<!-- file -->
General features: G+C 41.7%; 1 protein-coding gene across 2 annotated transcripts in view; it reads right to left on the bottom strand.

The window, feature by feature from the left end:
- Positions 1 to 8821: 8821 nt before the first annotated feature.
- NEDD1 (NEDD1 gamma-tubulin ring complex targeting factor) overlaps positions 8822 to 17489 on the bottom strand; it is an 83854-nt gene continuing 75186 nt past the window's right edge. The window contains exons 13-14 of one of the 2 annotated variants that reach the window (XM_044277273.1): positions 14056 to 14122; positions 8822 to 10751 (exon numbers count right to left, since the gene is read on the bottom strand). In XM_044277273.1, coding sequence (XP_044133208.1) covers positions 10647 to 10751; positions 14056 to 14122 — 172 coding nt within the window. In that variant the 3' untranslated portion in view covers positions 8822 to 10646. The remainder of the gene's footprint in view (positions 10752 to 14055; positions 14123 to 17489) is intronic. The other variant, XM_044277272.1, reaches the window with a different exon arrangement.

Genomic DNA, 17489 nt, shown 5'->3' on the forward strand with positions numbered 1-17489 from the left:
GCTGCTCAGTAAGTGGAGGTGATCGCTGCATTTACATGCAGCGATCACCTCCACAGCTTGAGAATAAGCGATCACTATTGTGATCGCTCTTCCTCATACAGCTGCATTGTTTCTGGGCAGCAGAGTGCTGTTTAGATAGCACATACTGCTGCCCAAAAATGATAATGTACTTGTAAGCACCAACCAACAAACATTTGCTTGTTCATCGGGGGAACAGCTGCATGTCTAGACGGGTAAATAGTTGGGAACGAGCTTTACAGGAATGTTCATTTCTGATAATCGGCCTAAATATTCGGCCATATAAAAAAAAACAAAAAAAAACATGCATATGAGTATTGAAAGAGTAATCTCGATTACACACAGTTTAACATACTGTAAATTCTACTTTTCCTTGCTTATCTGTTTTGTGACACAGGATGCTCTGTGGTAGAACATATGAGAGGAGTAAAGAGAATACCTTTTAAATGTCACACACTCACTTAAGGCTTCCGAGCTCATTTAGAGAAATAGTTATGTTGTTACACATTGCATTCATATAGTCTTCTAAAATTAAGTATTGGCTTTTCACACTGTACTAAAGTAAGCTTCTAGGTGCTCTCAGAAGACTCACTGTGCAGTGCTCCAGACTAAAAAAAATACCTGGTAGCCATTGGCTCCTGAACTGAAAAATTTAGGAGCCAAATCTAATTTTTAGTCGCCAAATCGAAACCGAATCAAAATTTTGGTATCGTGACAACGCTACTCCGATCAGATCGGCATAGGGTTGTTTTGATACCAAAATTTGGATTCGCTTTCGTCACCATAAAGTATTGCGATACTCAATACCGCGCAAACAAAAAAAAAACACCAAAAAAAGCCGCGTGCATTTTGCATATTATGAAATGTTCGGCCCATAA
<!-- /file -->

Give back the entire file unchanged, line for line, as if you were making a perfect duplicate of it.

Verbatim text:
General features: G+C 41.7%; 1 protein-coding gene across 2 annotated transcripts in view; it reads right to left on the bottom strand.

The window, feature by feature from the left end:
- Positions 1 to 8821: 8821 nt before the first annotated feature.
- NEDD1 (NEDD1 gamma-tubulin ring complex targeting factor) overlaps positions 8822 to 17489 on the bottom strand; it is an 83854-nt gene continuing 75186 nt past the window's right edge. The window contains exons 13-14 of one of the 2 annotated variants that reach the window (XM_044277273.1): positions 14056 to 14122; positions 8822 to 10751 (exon numbers count right to left, since the gene is read on the bottom strand). In XM_044277273.1, coding sequence (XP_044133208.1) covers positions 10647 to 10751; positions 14056 to 14122 — 172 coding nt within the window. In that variant the 3' untranslated portion in view covers positions 8822 to 10646. The remainder of the gene's footprint in view (positions 10752 to 14055; positions 14123 to 17489) is intronic. The other variant, XM_044277272.1, reaches the window with a different exon arrangement.

Genomic DNA, 17489 nt, shown 5'->3' on the forward strand with positions numbered 1-17489 from the left:
GCTGCTCAGTAAGTGGAGGTGATCGCTGCATTTACATGCAGCGATCACCTCCACAGCTTGAGAATAAGCGATCACTATTGTGATCGCTCTTCCTCATACAGCTGCATTGTTTCTGGGCAGCAGAGTGCTGTTTAGATAGCACATACTGCTGCCCAAAAATGATAATGTACTTGTAAGCACCAACCAACAAACATTTGCTTGTTCATCGGGGGAACAGCTGCATGTCTAGACGGGTAAATAGTTGGGAACGAGCTTTACAGGAATGTTCATTTCTGATAATCGGCCTAAATATTCGGCCATATAAAAAAAAACAAAAAAAAACATGCATATGAGTATTGAAAGAGTAATCTCGATTACACACAGTTTAACATACTGTAAATTCTACTTTTCCTTGCTTATCTGTTTTGTGACACAGGATGCTCTGTGGTAGAACATATGAGAGGAGTAAAGAGAATACCTTTTAAATGTCACACACTCACTTAAGGCTTCCGAGCTCATTTAGAGAAATAGTTATGTTGTTACACATTGCATTCATATAGTCTTCTAAAATTAAGTATTGGCTTTTCACACTGTACTAAAGTAAGCTTCTAGGTGCTCTCAGAAGACTCACTGTGCAGTGCTCCAGACTAAAAAAAATACCTGGTAGCCATTGGCTCCTGAACTGAAAAATTTAGGAGCCAAATCTAATTTTTAGTCGCCAAATCGAAACCGAATCAAAATTTTGGTATCGTGACAACGCTACTCCGATCAGATCGGCATAGGGTTGTTTTGATACCAAAATTTGGATTCGCTTTCGTCACCATAAAGTATTGCGATACTCAATACCGCGCAAACAAAAAAAAAACACCAAAAAAAGCCGCGTGCATTTTGCATATTATGAAATGTTCGGCCCATAA